Filtering it all in while researching in the Arctic

By Austin Fox, Ph.D. Student Chemical Oceanography ‘15

On the first day of school I was at 72° North latitude, 4,200 miles from the Florida Tech campus,  where it’s 34°F outside and the sun shines 22 hours a day. I’m onboard the 420 foot United States Coast Guard Cutter (USCGC) Healy with 35 scientists from around the country.  We are all working around the clock collecting samples and recording data about the physics, biology and chemistry of the Eastern Chukchi Sea, specifically Hanna Shoal, known to be a refuge for walruses and other important marine life. It is an amazing experience to build relationships with and work alongside world experts in their fields including Florida Tech’s own John Trefry. I am currently a chemical oceanography graduate student studying trace metals under Dr. Trefry.  While I’m on the ship, I watch the rate of remobilization of cadmium (Cd) and phosphorus (P) from marine particles. This process involves three disciplines (physics, biology and chemistry) and is involved in maintaining the Cd/P ratio of the world oceans.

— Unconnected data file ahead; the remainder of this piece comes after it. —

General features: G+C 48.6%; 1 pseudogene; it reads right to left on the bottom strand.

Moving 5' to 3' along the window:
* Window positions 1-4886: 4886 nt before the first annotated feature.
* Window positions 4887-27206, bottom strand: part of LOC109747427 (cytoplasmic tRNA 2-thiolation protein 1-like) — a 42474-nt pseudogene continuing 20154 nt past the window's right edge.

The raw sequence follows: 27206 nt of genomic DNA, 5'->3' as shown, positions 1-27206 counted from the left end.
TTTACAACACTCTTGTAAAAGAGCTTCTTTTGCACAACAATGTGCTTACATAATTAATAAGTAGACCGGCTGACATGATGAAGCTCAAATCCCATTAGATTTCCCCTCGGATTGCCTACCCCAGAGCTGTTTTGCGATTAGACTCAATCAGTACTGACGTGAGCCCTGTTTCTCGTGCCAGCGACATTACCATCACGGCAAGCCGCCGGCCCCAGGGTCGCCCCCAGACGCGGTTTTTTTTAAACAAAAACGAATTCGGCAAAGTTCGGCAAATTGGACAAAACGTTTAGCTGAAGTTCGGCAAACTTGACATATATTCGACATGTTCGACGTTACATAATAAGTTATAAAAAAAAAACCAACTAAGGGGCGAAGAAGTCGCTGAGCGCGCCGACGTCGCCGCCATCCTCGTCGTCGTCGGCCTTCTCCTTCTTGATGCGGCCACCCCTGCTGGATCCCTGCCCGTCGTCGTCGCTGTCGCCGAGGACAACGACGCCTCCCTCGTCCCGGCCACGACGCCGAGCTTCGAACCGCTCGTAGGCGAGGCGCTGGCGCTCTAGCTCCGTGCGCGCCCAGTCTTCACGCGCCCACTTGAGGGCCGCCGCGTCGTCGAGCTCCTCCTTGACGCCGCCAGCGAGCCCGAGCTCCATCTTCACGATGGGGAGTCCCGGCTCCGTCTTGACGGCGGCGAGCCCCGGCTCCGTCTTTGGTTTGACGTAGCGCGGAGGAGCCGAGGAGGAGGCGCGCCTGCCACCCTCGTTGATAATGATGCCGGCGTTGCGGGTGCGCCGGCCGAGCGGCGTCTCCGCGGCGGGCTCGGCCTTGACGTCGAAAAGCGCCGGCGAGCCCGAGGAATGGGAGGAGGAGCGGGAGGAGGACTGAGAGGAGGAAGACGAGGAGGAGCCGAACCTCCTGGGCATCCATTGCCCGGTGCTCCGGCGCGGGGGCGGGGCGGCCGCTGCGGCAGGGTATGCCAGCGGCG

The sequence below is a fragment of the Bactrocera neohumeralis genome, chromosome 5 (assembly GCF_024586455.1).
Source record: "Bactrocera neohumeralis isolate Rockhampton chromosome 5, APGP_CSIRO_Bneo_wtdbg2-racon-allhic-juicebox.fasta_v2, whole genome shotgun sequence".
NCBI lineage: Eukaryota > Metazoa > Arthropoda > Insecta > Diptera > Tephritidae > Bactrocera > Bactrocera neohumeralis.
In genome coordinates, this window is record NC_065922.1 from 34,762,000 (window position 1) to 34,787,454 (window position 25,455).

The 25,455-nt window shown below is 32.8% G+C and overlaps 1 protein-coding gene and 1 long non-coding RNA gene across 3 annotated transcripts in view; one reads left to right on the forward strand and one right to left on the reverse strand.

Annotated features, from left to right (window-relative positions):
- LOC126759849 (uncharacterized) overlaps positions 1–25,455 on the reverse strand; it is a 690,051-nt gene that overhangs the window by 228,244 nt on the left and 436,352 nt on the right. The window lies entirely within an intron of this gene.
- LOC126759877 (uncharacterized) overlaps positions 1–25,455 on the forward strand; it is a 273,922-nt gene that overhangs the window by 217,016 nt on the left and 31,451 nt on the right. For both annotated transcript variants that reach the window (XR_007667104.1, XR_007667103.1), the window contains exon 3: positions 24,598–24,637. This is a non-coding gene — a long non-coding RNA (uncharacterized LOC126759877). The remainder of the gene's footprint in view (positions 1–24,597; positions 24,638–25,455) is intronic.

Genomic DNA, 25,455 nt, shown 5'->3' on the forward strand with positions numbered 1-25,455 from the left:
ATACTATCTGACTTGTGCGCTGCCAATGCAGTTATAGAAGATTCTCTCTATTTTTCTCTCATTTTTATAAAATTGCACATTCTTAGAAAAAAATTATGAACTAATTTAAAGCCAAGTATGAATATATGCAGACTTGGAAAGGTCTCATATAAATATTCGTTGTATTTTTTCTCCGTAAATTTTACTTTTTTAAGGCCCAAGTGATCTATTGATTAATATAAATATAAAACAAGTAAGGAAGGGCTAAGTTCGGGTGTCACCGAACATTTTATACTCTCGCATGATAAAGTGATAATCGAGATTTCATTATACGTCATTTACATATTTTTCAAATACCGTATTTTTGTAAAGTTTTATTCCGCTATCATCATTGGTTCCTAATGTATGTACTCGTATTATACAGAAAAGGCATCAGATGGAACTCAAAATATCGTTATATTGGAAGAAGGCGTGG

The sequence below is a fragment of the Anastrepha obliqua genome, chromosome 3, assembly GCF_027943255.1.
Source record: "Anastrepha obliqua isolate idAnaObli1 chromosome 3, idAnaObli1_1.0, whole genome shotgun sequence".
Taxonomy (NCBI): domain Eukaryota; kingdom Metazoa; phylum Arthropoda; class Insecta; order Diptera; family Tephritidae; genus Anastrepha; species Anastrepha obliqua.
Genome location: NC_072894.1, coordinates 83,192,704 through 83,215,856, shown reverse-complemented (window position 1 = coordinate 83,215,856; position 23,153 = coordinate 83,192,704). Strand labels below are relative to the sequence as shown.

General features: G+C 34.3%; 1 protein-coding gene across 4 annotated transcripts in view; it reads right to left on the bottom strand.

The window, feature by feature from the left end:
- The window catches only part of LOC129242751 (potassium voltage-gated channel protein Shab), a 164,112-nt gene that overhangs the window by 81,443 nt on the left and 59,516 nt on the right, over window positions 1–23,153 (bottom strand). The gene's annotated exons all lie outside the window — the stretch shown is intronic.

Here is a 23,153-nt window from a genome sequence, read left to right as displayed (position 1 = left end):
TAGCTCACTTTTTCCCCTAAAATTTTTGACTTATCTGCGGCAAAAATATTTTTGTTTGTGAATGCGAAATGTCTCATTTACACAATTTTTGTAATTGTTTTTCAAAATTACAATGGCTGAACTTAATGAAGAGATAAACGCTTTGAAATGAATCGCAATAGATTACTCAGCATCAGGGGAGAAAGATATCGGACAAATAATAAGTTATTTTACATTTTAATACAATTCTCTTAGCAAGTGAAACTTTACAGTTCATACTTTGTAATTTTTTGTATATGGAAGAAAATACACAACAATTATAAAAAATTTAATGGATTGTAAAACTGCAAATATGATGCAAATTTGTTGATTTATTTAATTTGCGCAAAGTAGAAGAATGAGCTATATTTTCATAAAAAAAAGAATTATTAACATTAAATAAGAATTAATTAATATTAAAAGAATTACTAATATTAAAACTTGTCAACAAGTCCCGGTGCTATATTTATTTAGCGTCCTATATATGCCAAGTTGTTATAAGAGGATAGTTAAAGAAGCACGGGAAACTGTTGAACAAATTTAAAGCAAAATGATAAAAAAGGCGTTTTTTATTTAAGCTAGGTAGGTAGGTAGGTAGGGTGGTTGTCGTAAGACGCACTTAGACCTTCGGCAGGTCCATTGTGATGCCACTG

My schedule is extremely busy and I work when I need to.  Sometimes it is all day long or through the night with just enough time to eat a few quick meals and get five or six hours of sleep.  I collect water samples with the help of the crew and other scientists and incubate them in a cold room. Most of my time is spent filtering particles from subsamples of the incubations. Though we are in this summertime winter wonderland, I spend my days filtering seawater in a warm lab with no port holes. Occasionally, I will step outside to watch a breathtaking Arctic sunset or watch ice as it is smashed and broken by the Healy as we cut our way in through the Arctic. Twice now I have put down what I have been doing to get a glimpse of polar bears that have been spotted near the ship. I have also seen a seal and quite a few walruses. Inside the lab I have had the pleasure to work alongside several other graduate students and when they get tired and go to bed a new set of scientists on the night shift start working and keep me company. Goodnight, FIT. I’ll be filtering!

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